Willis Johnson & Associates was recently named to the 2020 Financial Times 300 Top Registered Investment Advisors for the third year. .
This list is comprised of a group of leading registered investment advisors (RIAs) across the U.S. Their listing is not a ranking, but a collective group of elite firms. Firms listed in the FT 300 are required to manage a minimum of $300 million in assets. The median AUM of firm's on Financial Time’s Top RIA list manages $1.9 billion.
The FT 300 ranking evaluates RIAs based on a set of criteria that reflects performance across several key areas, including assets under management, asset growth and compliance record.
Why We’re Honored by this Recognition
The FT 300’s selection criteria signals experience, performance, reliability, institutional knowledge and accessibility/transparency. It’s a confirmation that we’re focused on serving our clients well, growing our professional knowledge and meeting their needs.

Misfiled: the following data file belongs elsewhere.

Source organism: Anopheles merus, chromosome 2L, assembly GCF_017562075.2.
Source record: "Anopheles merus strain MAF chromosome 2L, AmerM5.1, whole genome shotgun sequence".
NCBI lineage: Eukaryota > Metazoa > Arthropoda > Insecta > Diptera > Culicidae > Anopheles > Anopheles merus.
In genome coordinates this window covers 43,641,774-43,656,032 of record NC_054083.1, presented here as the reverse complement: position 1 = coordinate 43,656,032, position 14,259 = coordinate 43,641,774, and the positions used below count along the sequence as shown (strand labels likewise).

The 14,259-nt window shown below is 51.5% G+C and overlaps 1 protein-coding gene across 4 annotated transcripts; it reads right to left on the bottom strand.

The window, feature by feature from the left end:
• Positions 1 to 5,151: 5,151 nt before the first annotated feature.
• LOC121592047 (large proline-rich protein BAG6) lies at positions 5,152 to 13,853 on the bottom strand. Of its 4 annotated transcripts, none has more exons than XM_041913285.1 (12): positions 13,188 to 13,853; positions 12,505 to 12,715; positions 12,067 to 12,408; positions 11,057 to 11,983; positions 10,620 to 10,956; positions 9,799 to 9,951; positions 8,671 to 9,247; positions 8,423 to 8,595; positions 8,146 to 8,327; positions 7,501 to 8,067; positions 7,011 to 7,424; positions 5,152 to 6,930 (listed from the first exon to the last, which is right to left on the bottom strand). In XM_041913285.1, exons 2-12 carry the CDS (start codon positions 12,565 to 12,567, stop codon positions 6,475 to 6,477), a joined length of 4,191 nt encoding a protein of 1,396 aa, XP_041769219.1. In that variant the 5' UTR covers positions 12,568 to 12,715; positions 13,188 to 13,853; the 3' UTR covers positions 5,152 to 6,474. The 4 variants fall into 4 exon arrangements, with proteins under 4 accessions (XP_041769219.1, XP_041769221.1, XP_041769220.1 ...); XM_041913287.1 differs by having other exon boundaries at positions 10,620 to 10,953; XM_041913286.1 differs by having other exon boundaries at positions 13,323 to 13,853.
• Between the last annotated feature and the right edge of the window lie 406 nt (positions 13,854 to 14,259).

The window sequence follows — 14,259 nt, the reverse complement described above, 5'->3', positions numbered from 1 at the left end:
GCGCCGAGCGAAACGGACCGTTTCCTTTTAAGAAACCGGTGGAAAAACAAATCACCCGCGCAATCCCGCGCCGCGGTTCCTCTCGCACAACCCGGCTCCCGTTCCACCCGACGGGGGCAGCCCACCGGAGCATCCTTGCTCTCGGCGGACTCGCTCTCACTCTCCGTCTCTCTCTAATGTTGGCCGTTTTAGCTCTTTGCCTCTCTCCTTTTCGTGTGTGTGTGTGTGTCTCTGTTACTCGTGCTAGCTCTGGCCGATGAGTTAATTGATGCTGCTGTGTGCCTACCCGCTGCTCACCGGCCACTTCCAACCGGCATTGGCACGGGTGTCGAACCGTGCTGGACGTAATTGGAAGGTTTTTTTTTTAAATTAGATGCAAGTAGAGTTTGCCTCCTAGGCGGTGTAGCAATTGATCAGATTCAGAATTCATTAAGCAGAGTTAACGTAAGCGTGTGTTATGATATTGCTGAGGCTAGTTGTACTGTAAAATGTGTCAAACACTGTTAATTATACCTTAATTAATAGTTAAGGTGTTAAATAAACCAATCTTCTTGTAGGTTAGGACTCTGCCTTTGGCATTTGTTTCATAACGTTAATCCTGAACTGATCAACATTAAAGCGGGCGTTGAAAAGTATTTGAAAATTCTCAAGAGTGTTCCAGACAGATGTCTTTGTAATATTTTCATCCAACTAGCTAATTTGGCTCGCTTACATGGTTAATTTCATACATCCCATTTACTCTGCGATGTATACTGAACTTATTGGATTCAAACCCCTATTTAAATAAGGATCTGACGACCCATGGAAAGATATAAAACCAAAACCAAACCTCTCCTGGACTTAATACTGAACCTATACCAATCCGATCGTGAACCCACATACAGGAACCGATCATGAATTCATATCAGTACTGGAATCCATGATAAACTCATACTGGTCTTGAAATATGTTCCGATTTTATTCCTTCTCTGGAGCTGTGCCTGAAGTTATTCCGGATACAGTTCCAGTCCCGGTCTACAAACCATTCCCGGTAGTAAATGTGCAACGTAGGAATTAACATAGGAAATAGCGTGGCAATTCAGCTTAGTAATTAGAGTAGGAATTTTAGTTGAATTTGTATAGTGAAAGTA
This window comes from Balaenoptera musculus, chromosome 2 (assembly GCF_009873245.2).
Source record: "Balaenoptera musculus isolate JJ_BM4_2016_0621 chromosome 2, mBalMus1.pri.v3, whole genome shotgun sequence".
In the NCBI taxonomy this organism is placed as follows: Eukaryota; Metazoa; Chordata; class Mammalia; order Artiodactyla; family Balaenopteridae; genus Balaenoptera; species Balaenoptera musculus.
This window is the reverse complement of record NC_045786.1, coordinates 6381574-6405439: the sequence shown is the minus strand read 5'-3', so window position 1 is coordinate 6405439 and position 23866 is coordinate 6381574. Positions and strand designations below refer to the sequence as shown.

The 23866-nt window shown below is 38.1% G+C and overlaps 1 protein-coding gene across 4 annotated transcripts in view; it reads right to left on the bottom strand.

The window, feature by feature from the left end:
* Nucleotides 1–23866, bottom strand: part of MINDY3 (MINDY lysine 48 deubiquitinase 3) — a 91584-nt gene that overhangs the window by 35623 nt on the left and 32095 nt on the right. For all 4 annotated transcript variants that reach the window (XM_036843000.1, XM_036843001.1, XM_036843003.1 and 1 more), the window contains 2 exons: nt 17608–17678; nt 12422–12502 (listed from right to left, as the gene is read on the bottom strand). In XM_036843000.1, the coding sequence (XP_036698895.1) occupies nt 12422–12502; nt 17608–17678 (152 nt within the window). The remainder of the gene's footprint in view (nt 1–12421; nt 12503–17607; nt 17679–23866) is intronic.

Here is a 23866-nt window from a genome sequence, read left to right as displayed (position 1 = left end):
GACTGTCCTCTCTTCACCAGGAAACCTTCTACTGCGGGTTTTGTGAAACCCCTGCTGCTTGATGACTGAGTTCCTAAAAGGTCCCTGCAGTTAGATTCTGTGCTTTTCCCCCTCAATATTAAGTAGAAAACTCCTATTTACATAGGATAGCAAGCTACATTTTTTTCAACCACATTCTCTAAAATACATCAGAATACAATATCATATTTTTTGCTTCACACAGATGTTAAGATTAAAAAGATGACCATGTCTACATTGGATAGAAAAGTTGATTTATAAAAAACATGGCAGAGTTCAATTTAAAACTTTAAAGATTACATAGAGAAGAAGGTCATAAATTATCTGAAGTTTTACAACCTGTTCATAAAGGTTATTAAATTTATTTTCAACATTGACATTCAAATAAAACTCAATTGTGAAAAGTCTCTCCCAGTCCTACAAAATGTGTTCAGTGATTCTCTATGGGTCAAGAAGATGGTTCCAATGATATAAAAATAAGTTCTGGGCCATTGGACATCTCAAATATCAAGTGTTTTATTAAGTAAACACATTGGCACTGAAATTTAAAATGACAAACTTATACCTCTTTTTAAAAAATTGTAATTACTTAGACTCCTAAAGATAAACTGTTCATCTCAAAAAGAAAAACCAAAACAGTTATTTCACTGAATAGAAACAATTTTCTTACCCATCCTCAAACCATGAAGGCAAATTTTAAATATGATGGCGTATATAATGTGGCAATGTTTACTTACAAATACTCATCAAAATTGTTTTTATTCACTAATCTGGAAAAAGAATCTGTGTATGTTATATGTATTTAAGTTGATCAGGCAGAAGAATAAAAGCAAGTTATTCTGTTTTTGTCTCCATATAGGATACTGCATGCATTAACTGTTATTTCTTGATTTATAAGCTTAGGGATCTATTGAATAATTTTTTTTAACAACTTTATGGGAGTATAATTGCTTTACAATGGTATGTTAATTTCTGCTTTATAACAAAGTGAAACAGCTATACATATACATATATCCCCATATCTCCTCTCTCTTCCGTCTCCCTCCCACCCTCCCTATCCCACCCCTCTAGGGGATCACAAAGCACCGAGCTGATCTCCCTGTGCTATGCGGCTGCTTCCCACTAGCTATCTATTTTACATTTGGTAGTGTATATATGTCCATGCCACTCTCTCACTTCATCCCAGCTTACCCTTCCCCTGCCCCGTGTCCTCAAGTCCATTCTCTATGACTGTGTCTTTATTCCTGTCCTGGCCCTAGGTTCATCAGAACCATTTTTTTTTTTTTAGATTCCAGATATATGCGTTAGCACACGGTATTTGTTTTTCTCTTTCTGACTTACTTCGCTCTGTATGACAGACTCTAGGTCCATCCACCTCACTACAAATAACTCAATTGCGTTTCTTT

Being recognized as part of this elite cohort of RIAs indicates having a proven track record of acquiring, retaining and growing assets. It means Willis Johnson & Associates’ professional team has a history of success and will use the knowledge gained through past efforts to fulfill our mission of helping you achieve your financial goals.
To learn more about the ranking, or review the full list, visit the Financial Times.
The Financial Times 300 Top Registered Investment Advisers is an independent listing produced annually by Ignites Research, a division of Money-Media, Inc., on behalf of the Financial Times (July 2020). The FT 300 is based on data gathered from RIA firms, regulatory disclosures, and the FT’s research. The listing reflected each practice’s performance in six primary areas: assets under management, asset growth, compliance record, years in existence, credentials and online accessibility. Over 750 qualified firms applied for the award, 300 of which were selected (40%). This award does not evaluate the quality of services provided to clients and is not indicative of the practice’s future performance. Neither the RIA firms nor their employees pay a fee to The Financial Times in exchange for inclusion in the FT 300.